Good Lord, considering all the sorry spectacle of Corporate America in the news right now, if I were a corporate compliance officer, I'd probably want to quit and walk away from the business too.
That was my recurring thought all weekend, as I read the New York Times' damning portrait of corruption and bribery at Walmart. Or as I read the latest efforts to salvage the ship at Best Buy, where the CEO just resigned over still-undisclosed misconduct with a female employee. Or as I read about the shenanigans at Cheasapeake Energy (sweetheart deals on energy exploration for the CEO) or Infosys (possibly fraudulent paperwork to bring Indian nationals to work in the United States illegally), or any other number of businesses behaving badly these days.
The real bummer is that all of this alleged misconduct has happened in recent years—that is, after the Sarbanes-Oxley Act was passed, after the Justice Department began enforcing the Foreign Corrupt Practices Act, after Hewlett-Packard fired its former CEO for inappropriate contact with a female employee, after Satyam imploded in fraud and disgraced “India Inc.” All of these companies had (or still have) top executives who knew what misconduct looked like, and had crystal clear examples of what the consequences would be.
And yet, here we are, staring at a whole new generation of misconduct. You have to wonder whether any of the work that ethics and compliance officers have done in the last 10 years makes much difference.
I can't help but recall the study published by the Society of Corporate Compliance & Ethics earlier this year, that found a stunning 60 percent of ethics and compliance officers are so stressed that they've contemplated quitting their jobs in the last 12 months. The single biggest stressor was, not surprisingly, the struggle to keep pace with new regulations (24 percent).
But next biggest causes of stress were preventing, detecting, investigating, and remediating misconduct—which altogether added up to 50 percent. In other words, the labor of finding and cleaning up other employees' misconduct is so exhausting, it has half of you wondering whether you should quit. Reading all these headlines in the last week, I can't say I blame you.
Compliance Week has been so alarmed by the SCCE study and its implications that we decided to devote a panel discussion to it at our 2012 annual conference. We've assembled a group of thoughtful compliance officers to speak, hailing from both government and the private sector, and last week all of us had a conference call to discuss the subject further. Our speakers wanted to divide the discussion into why compliance is exhausting (that is, too much work for one executive to manage), and why compliance is overwhelming (too much pressure for one executive to manage).
To that, however, I wanted to add a third element: why compliance is so frustrating. Because that is exactly how I feel when I read about Walmart, BestBuy, and so many others; and I suspect many of you feel the same way too. No matter how hard we try, lessons do not seem to be learned.
The Walmart case, if proven true—and so far, Walmart has not denied anything the New York Times has published—is the most disturbing story of the lot. The Times has flat-out accused Walmart's current and former chief executives and many of its other leaders of covering up millions paid in bribes to Mexico in the early 2000s, and then whistling past the graveyard for the last seven years pretending all is well, Walmart is an ethical company, and we would never do anything like that.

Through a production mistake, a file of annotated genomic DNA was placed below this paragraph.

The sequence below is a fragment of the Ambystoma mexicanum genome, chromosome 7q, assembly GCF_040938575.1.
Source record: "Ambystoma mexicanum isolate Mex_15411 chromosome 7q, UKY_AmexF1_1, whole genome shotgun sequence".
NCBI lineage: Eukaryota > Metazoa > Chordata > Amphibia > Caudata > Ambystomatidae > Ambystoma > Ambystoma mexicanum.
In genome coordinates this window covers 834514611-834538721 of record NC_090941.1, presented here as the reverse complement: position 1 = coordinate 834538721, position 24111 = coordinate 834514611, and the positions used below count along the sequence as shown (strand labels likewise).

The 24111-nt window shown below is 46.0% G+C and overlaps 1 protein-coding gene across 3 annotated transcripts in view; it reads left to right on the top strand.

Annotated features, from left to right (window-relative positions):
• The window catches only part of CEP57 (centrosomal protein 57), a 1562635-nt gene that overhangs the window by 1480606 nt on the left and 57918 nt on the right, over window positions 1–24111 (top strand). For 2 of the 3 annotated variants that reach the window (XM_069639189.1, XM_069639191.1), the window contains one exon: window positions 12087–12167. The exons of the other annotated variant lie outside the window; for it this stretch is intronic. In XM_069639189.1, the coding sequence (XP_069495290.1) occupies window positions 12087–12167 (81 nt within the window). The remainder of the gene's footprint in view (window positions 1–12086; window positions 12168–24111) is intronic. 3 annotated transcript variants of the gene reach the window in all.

Perhaps, in the literal sense, Walmart will never engage in corruption like that again. But the disgrace is that Walmart executives apparently did engage in corruption before, buried it, and then did an about-face to preach the gospel of good ethical conduct after their bad ethical conduct was in the past. According to the New York Times article, these are men (and so far they do all seem to be men) who worked side by side with ethics and compliance leaders at Walmart, ostensibly urging other employees to strive for something higher, when they had already done something lower and kept it hidden away.
I won't speculate on the cost of the bad publicity, or of the internal investigation Walmart recently re-opened, or of the settlement the company will presumably pay should this probe lead to a formal investigation by the Justice Department. What dismays me more is the demoralizing effect this scandal (and all the others lately) will have on the hard-working compliance officers who genuinely do want their organizations to be good corporate citizens and respectable places to work.
And that gets to the most disturbing statistic I saw in the SCCE report. When compliance officers were asked whether they felt isolated or in an adversarial position at work, 58 percent said yes. You can't have board members and chief executives everywhere preaching the glory of strong ethical culture and tone at the top, and 58 percent of compliance officers still feeling isolate. Both cannot be true at the same time.
At Walmart, at least, I have a sinking feel that we know which one of those statements isn't true. Little surprise, then, that so many compliance officers are wondering whether their effort is worth it.